The government is strictly controlling information about the rescue. The names of the boys who got out have not been released, and even their parents have not been allowed to see them - for health reasons, say Thai officials.
'Daring to believe'
By Martin Patience, Chiang Rai
Outside the hospital where the boys were being received, there was a heavy police and media presence.
Early in the afternoon, the sound of a helicopter thudded overhead. It was a sign that the rescue operation was going to plan.
A few minutes later, a convoy with an ambulance swept through the streets and swung into the hospital entrance. It was carrying the first boy rescued on Monday.
Then as dusk was falling, a small crowd of locals gathered outside the hospital. Word was filtering out that more boys had been rescued. People were straining to catch a glimpse of the unfolding drama.
It came in the form of the flashing lights of three more ambulances - signifying the rescue of three more boys.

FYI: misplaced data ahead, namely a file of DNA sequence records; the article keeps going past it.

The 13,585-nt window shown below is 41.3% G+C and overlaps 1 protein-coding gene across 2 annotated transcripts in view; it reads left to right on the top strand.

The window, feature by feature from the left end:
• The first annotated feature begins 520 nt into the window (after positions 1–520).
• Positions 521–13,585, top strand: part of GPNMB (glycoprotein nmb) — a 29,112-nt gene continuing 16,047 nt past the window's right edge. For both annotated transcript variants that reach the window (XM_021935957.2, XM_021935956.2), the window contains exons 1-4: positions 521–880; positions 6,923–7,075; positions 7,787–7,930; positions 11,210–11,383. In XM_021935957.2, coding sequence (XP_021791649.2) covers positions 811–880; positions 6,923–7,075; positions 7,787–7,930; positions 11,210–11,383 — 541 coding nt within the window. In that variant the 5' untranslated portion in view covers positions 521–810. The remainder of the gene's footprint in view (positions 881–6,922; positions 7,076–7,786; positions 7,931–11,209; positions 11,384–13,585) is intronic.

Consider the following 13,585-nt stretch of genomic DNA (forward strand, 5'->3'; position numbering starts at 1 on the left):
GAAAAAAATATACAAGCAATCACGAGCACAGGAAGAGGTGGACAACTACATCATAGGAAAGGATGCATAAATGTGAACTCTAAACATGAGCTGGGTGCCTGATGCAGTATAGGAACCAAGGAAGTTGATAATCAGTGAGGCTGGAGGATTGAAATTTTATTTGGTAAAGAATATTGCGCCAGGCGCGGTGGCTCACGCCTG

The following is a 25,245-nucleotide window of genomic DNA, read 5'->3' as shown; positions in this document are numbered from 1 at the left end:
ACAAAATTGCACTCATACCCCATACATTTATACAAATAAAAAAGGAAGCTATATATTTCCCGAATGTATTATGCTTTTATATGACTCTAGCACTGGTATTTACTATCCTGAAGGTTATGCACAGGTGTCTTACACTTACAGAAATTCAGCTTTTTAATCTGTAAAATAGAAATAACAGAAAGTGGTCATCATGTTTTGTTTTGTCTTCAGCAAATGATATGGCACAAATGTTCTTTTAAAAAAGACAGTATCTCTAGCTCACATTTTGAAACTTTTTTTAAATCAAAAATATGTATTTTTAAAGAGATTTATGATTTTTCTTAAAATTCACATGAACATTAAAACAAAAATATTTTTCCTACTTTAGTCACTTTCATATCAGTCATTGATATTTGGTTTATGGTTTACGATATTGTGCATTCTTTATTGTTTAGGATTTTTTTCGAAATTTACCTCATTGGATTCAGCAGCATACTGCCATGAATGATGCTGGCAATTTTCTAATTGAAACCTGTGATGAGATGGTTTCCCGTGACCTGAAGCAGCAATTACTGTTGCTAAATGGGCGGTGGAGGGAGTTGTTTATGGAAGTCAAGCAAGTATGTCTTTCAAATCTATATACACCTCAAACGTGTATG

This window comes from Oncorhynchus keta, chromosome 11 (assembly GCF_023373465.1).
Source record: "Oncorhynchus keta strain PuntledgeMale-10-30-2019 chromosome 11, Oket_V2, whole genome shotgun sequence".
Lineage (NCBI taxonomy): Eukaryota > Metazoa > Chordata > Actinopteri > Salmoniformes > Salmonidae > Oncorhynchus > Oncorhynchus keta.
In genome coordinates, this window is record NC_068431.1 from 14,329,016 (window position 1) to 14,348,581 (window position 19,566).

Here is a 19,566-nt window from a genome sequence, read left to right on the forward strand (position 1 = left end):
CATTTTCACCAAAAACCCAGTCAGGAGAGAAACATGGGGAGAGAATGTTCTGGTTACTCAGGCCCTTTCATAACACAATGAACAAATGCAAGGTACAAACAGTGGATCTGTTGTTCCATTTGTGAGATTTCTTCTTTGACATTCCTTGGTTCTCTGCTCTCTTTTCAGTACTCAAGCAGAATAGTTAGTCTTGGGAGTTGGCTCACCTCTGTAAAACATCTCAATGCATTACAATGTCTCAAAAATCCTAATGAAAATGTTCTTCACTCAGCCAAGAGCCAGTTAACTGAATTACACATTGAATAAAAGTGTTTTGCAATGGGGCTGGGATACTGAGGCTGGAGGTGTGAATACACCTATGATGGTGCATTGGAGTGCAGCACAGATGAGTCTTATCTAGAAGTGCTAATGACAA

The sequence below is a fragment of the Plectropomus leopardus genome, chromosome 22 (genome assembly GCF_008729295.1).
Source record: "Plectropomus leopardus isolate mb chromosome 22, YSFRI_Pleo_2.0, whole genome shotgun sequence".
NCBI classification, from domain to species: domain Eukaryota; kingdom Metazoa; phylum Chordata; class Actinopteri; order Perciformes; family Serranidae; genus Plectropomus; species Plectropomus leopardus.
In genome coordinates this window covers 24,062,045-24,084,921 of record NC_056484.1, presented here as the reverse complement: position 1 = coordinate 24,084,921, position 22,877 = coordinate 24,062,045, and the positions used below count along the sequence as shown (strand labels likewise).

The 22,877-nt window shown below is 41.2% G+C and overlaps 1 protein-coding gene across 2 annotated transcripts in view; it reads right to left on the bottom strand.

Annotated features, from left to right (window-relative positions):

The rescue operation will resume on Tuesday. It is not yet over and is still fraught with danger. But people here are daring to believe what seemed impossible a little over a week ago - that all the boys and their coach will come out of the cave alive.
How are the boys being moved?
A team of 90 expert divers - 40 from Thailand and 50 from overseas - has been working in the cave system.
They have been guiding the boys through darkness and submerged passageways towards the mouth of the Tham Luang cave system.
Getting to and from where the boys are has been an exhausting round trip, even for the experienced divers.
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The process includes a mixture of walking, wading, climbing and diving along guide ropes already in place.
Wearing full-face masks, which are easier for novice divers than traditional respirators, each boy is being accompanied by two divers, who also carry his air supply.
The toughest part is about halfway out at a section named "T-Junction", which is so tight the divers have to take off their air tanks to get through.